No one disputes that the Internet became a powerful media. Once the land of the young and early adopters, it is used now by all generations, and for longer periods of time. Globally, we spend more than 16 hours per month online, with some countries way above the average. US users spend 32 hours connected (2010 data), while in Brazil people spent staggering 69 hours per month (Ibope 2012 data).
So, we are now logging in more than 7 hours per month in Social Media. That is a special relaxing time; we want to connect with our friends, family, and also to interact with our favorite brands. Facebook’s “Like” is simple and effective. It is not only to show other people my preferences; it became an open channel to receive information. An opt-in, something that is extraordinary hard to get on traditional channels. Twitter is even easier; it was built to allow us to track them on real time, every day.
One thing that most brands forget, and I don’t understand why, is that social media gave everybody a very loud voice. Getting Brazil as a reference again, it is estimated that we have close to 500 online friends, on average. One unpleasant experience is immediately shared with all your friends. And really miserable experiences are shared again, retweeted and go viral.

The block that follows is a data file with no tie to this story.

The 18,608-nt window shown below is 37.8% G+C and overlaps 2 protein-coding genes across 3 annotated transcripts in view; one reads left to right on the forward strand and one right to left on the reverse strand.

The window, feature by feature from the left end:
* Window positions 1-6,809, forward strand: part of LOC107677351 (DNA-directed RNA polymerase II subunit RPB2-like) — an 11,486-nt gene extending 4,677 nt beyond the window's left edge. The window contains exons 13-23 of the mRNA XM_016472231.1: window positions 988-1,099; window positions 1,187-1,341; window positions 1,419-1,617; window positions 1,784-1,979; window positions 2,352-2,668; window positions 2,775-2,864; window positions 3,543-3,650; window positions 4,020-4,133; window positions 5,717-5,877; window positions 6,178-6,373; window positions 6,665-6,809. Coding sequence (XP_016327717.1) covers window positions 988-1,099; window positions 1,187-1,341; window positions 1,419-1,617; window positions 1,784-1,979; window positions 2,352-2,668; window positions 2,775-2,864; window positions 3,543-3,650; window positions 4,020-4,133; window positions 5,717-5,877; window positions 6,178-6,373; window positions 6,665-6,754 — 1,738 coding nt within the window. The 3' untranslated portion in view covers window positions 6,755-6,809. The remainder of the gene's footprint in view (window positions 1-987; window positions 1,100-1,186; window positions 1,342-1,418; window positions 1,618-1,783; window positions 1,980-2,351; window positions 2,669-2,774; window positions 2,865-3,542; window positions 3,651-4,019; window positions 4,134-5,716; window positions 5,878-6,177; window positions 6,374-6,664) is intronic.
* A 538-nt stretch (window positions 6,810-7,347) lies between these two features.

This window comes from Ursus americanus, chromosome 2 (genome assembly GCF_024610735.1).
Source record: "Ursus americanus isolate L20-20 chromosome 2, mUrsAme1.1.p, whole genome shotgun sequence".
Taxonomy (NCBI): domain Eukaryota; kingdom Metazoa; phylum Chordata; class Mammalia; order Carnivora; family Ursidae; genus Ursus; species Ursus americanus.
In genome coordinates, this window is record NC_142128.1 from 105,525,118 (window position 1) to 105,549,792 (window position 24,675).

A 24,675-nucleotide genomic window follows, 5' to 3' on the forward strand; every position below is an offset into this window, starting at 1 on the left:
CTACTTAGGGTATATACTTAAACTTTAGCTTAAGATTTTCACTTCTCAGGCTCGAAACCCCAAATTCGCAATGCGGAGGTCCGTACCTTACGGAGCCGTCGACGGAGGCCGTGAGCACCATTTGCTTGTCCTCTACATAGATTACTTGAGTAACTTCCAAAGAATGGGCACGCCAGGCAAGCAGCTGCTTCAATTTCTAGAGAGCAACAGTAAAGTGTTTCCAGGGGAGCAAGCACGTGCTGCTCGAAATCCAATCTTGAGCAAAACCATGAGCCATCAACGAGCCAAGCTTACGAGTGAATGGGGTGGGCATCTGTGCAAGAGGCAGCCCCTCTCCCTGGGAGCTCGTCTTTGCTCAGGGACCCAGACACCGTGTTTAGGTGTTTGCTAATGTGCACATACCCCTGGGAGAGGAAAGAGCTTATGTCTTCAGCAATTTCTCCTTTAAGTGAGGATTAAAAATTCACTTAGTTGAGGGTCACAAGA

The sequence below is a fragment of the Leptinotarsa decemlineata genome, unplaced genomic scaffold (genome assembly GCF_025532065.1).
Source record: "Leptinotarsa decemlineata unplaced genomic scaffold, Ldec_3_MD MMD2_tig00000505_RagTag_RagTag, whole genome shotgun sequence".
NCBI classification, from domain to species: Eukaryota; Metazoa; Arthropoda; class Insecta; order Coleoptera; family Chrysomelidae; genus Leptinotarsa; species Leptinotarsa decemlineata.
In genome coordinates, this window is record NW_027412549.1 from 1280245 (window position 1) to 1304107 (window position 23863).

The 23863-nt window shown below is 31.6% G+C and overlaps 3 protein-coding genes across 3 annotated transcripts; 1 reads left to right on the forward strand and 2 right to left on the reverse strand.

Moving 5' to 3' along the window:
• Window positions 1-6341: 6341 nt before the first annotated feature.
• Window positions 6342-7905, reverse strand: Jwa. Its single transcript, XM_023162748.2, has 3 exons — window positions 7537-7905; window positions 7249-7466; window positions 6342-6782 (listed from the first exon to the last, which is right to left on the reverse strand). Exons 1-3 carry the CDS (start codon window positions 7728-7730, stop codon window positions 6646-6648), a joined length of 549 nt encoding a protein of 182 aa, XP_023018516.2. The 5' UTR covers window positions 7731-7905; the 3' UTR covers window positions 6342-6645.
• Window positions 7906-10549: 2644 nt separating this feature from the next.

This week one consumer tried to buy from an online store here. With a problem in the delivery, she contacted the “responsible” for customer handling. During the exchange of messages, the customer representative used expletives to describe her… As expected, it went viral in a few hours. The company owners had to come online and do a substantial apology to try to save the company’s image. This was a small business, but something similar happened to a major local cable company. The same trend can be seen around the world, even in the largest businesses that have extensive experience with traditional media: Chrysler, Kenneth Cole, Go Daddy and many other organizations had their share of disasters.
In most of the cases, we see that inexperienced employees were handling the social media activities. By neglecting the proper attention and resources, executives demonstrate that they lack the understanding of both the reach and impacts of their actions. Once published, posted or commented, the message will stay on the web; it only takes a quick screen capture to guarantee that the message will move on.
Most companies have babyboomers running them. They were born and raised in a different world, with much more control of the communication, different values and level of engagement with their customers. I am a Generation X, and a considerable number of my colleagues still do not understand the new reality. Recognizing that behaviors have changed, customers are more active, and that much more effort should be put in engaging with them is a priority. Taking a step back, looking at it with fresh eyes is something that executives should be doing. Otherwise, they will learn from crises that could have been avoided.
And you, what do you think about it?